4 Tips for Working Remotely from a Hostel

As businesses transition to remote work and hybrid models, more people are adopting the concept of a “workcation” as part of their lifestyle. In particular, 67% of Americans are taking up workcations to “recharge their mental and emotional batteries,” boosting their overall productivity and helping them better cope with burnout. Given the appeal of enjoying a change of scenery, it’s unsurprising that many remote workers are turning into digital nomads— remote workers who travel to different locations.

To manage their budget, most remote workers stay in cheap accommodations. Hostels are a popular option as not only are they affordable, but they present many opportunities to meet other budget travelers or digital nomads and do a variety of activities together. Due to the social nature of hostels, it may seem tricky to get work done. To help you stay productive, here are some tips on working remotely from a hostel.

Research the quality of internet connection

Most remote workers need an internet connection to complete their work, so it’s essential to research how good the signal is at a hostel before confirming your booking. Our post “The Risks of Travelling (and how to avoid them)” highlights how some hostel and property websites can sometimes be misleading, so it’s essential to do a deep search of customer reviews, especially negative ones. If there are consistent issues being mentioned, such as the Wi-Fi being poor despite their marketing, it may be best to look for another place to stay.

If you have a particularly important online call or deadline, consider getting a service provider that provides data. As shared by The Entrepreneur on remote work, being able to turn on your mobile hotspot in case the Wi-Fi connection is down can save you from a headache. If your average day involves a lot of downloading and streaming videos, like video call meetings, it’s recommended that you get a plan of at least 40GB of data per month.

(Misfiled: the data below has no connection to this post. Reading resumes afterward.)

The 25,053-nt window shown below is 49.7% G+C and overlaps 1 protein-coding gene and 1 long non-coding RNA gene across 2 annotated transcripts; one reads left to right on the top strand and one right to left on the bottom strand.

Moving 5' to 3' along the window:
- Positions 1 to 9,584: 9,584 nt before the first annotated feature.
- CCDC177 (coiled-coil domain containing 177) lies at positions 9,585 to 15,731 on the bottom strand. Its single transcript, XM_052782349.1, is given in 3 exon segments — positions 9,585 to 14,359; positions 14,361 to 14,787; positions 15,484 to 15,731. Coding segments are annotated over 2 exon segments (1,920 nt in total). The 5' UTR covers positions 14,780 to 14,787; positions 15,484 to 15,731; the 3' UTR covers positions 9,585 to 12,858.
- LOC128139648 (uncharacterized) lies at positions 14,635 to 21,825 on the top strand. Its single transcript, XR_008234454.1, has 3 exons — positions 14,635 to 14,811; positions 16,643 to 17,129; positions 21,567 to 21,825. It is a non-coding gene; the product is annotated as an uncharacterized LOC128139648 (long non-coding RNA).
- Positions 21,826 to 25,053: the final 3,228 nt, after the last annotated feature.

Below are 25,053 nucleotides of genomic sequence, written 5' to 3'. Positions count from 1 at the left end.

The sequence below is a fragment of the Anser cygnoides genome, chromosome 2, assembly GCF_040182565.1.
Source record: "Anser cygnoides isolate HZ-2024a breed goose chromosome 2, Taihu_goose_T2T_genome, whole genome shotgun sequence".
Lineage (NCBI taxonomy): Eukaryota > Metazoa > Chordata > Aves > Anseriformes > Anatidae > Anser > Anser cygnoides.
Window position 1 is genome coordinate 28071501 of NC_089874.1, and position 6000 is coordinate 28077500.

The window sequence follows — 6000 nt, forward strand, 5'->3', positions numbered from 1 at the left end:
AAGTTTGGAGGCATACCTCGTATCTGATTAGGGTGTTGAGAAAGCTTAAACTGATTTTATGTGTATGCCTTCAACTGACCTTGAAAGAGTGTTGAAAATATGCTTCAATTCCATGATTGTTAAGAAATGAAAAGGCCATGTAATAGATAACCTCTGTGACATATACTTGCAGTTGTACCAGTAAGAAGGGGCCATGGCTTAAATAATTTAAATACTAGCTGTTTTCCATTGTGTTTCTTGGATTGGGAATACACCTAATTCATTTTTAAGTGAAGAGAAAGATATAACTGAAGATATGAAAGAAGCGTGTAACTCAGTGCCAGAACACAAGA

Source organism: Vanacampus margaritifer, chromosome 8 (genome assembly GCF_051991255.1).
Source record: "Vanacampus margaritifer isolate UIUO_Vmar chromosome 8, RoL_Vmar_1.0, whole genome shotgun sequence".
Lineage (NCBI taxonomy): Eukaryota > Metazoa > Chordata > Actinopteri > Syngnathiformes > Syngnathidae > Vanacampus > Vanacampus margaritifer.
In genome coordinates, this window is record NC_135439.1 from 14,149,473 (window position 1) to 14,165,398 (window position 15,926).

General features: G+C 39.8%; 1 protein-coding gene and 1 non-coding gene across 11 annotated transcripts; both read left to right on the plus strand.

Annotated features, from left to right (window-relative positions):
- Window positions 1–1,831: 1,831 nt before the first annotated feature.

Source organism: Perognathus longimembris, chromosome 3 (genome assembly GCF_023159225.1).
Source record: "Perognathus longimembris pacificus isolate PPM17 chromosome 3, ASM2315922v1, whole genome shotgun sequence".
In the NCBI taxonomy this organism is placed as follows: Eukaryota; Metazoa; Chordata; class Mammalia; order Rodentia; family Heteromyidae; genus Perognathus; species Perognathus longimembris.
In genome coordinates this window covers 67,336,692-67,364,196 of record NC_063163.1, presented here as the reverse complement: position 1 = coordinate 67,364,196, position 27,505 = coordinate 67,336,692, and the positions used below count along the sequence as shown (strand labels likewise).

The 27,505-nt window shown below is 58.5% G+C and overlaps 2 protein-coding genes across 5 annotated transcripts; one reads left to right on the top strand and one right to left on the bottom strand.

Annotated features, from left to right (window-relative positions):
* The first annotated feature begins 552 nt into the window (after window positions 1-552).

Prepare your meetings in advance

Hostels aren’t always the quietest places to work, so it can be difficult to have online meetings. To better prepare your environment, it helps to plan your meetings in advance. For instance, you may choose to work remotely from a hostel that offers a co-working space, where you can rent private spaces by the hour.

Aside from a good working environment, it’s crucial that you optimize your meeting times. LHH’s advice on one-on-one meetings recommends sending an agenda beforehand. This should include relevant, necessary points to be tackled so that people are prepared and organized for any discussion areas.

You can make this agenda a collaborative effort, allowing your meeting partners to provide their “must” discuss list for better work accountability and progression. By having efficient meetings, you not only keep interactions dynamic, efficient, and productive but also have more time for other activities throughout the day.

Schedule work during “lull” hours

Some hostels don’t have a separate co-working space, and you may have to work in the hostel’s common room. However, hostels are social spaces and can get quite busy and loud at certain times of the day. If you want to minimize socialization during work time, try scheduling your work in the middle of the day.

Around 11:00 am, most guests are awake and away for their daily activities, so the common room is usually more conducive for work. You can also subtly signal that you want to focus on your work by wearing noise-canceling headphones— indicating that you don’t want to talk. Most people will respect your space, but you can always politely tell someone that you’re concentrating on remote work.

Socialize and find work buddies

Being a digital nomad can get lonely, especially if most new friends only stay for a short-term vacation. When staying in a hostel for the long term, we recommend using the social space to find people that may also be following a similar remote work lifestyle.

You might be able to meet people that are more organized and business-oriented, and who may make great work buddies in the near future. Aside from networking while working remotely from your hostel, you can use social media or dedicated apps to find other remote workers that you can socialize and work with. Digital nomad apps like MeetUp can be a great way to link to like-minded professionals, even matching you to suggested friends based on shared interests and activities.

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